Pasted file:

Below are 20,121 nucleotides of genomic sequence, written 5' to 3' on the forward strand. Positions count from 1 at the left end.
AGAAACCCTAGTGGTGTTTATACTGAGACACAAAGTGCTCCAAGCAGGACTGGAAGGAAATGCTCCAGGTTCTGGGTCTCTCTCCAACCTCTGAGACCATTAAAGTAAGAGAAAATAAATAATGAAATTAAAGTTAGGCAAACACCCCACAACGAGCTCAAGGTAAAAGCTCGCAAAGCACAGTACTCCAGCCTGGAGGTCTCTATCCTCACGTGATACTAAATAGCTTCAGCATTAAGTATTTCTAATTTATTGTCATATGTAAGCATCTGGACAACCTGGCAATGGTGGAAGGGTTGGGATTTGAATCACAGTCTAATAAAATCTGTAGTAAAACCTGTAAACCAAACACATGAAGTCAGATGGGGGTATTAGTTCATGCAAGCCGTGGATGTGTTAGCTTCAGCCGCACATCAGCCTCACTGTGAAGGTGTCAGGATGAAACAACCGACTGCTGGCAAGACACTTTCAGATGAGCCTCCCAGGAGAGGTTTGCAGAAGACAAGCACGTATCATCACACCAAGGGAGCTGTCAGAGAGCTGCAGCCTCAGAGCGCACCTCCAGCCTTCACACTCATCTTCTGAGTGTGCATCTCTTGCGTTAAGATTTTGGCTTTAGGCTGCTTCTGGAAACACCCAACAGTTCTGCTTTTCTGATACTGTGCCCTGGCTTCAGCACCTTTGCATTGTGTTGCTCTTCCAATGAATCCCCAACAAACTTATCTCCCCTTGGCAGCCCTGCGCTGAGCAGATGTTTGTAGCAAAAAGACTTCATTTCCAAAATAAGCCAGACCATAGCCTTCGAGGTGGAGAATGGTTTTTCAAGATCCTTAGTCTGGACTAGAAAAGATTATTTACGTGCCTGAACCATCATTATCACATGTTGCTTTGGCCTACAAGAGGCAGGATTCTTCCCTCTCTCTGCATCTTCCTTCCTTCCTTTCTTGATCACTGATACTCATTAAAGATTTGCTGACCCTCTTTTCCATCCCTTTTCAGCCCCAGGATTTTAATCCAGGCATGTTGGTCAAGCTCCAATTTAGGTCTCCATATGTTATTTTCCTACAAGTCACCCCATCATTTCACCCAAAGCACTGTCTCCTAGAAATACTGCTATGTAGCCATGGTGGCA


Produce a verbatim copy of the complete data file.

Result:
Below are 20,121 nucleotides of genomic sequence, written 5' to 3' on the forward strand. Positions count from 1 at the left end.
AGAAACCCTAGTGGTGTTTATACTGAGACACAAAGTGCTCCAAGCAGGACTGGAAGGAAATGCTCCAGGTTCTGGGTCTCTCTCCAACCTCTGAGACCATTAAAGTAAGAGAAAATAAATAATGAAATTAAAGTTAGGCAAACACCCCACAACGAGCTCAAGGTAAAAGCTCGCAAAGCACAGTACTCCAGCCTGGAGGTCTCTATCCTCACGTGATACTAAATAGCTTCAGCATTAAGTATTTCTAATTTATTGTCATATGTAAGCATCTGGACAACCTGGCAATGGTGGAAGGGTTGGGATTTGAATCACAGTCTAATAAAATCTGTAGTAAAACCTGTAAACCAAACACATGAAGTCAGATGGGGGTATTAGTTCATGCAAGCCGTGGATGTGTTAGCTTCAGCCGCACATCAGCCTCACTGTGAAGGTGTCAGGATGAAACAACCGACTGCTGGCAAGACACTTTCAGATGAGCCTCCCAGGAGAGGTTTGCAGAAGACAAGCACGTATCATCACACCAAGGGAGCTGTCAGAGAGCTGCAGCCTCAGAGCGCACCTCCAGCCTTCACACTCATCTTCTGAGTGTGCATCTCTTGCGTTAAGATTTTGGCTTTAGGCTGCTTCTGGAAACACCCAACAGTTCTGCTTTTCTGATACTGTGCCCTGGCTTCAGCACCTTTGCATTGTGTTGCTCTTCCAATGAATCCCCAACAAACTTATCTCCCCTTGGCAGCCCTGCGCTGAGCAGATGTTTGTAGCAAAAAGACTTCATTTCCAAAATAAGCCAGACCATAGCCTTCGAGGTGGAGAATGGTTTTTCAAGATCCTTAGTCTGGACTAGAAAAGATTATTTACGTGCCTGAACCATCATTATCACATGTTGCTTTGGCCTACAAGAGGCAGGATTCTTCCCTCTCTCTGCATCTTCCTTCCTTCCTTTCTTGATCACTGATACTCATTAAAGATTTGCTGACCCTCTTTTCCATCCCTTTTCAGCCCCAGGATTTTAATCCAGGCATGTTGGTCAAGCTCCAATTTAGGTCTCCATATGTTATTTTCCTACAAGTCACCCCATCATTTCACCCAAAGCACTGTCTCCTAGAAATACTGCTATGTAGCCATGGTGGCA